2. Join a support group: Talking to others who have experienced similar struggles can be a great source of comfort and validation. Look for support groups in your community or online. As a matter of fact, if you are reading this now, you have found a support group.
  3. Practice self-care: One important aspect of managing separation anxiety and depression is practicing self-care. For me, I draw as a coping mechanism when I’m feeling down. If you see me nose-deep in my iPad, it’s likely because I’m struggling with my mental health. While drawing may not work for everyone, there are many other self-care activities that can help. Spending time with loved ones is my favorite way to alleviate symptoms of anxiety and depression, while exercise is something I find less enjoyable. However, regular exercise has been shown to be an effective way to manage mental health symptoms, so it’s important to find a form of exercise that works for you. Whatever self-care activities you choose, remember that taking care of yourself is essential to managing your mental health.
  4. Consider medication: In some cases, medication may be helpful in managing symptoms of anxiety and depression. I take 150mg of Sertraline every morning. Talk to your doctor or a psychiatrist about whether this is a good option for you.

Closing

Separation anxiety and depression can be difficult conditions to live with, but they are also highly treatable. By seeking support and developing coping strategies, it is possible to manage these symptoms and lead a fulfilling life. Remember, you are not alone, and there is always hope for recovery.

Do not hide Your face from me; do not turn Your servant away in anger. You have been my helper; do not leave me or abandon me, God of my salvation. Even if my father and mother abandon me, the Lord cares for me.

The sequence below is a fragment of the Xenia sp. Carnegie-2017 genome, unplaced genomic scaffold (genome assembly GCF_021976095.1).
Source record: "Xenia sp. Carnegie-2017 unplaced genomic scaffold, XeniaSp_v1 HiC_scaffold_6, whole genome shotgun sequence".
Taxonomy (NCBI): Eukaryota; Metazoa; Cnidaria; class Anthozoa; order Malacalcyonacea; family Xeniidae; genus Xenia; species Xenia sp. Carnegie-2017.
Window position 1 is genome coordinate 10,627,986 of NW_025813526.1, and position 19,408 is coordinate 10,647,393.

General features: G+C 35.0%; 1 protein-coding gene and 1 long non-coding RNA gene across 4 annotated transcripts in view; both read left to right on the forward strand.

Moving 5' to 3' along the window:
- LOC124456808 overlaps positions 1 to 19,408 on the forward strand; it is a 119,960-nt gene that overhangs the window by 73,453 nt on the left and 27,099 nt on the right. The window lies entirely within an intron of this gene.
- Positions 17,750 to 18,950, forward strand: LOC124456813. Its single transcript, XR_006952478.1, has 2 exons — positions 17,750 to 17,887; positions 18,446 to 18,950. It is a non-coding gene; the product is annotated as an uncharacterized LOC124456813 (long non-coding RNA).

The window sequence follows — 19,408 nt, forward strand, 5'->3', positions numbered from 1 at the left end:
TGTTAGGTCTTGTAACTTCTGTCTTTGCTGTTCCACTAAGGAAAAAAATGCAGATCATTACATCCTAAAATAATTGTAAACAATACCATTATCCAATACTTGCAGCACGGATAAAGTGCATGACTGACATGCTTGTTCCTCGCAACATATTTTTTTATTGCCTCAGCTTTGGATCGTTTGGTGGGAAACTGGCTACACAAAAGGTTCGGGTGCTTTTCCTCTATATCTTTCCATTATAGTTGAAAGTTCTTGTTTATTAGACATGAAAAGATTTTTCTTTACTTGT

- Psalm 27:9-10 (HCSB)

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If you made it this far, please consider commenting below, subscribing, and also sharing on your social media sites. Most importantly, I ask for your prayers. I write this weekly blog as an outlet in my fight against depression. However, my hope is that something I write here may help others who may be struggling. If you would like to help with my battle against depression, check out my online Etsy store. Most proceeds are donated to the American Foundation for Suicide Prevention.

If you or someone you know may be contemplating suicide, call the National Suicide Prevention Lifeline at 1-800-273-8255 or by dialing 988. You may also text HOME to 741741 to reach the Crisis Text Line. In emergencies, call 911, or seek care from a local hospital or mental health provider.

Scripture quotations marked HCSB are taken from the Holman Christian Standard Bible®, Used by Permission HCSB ©1999,2000,2002,2003,2009 Holman Bible Publishers. Holman Christian Standard Bible®, Holman CSB®, and HCSB® are federally registered trademarks of Holman Bible Publishers.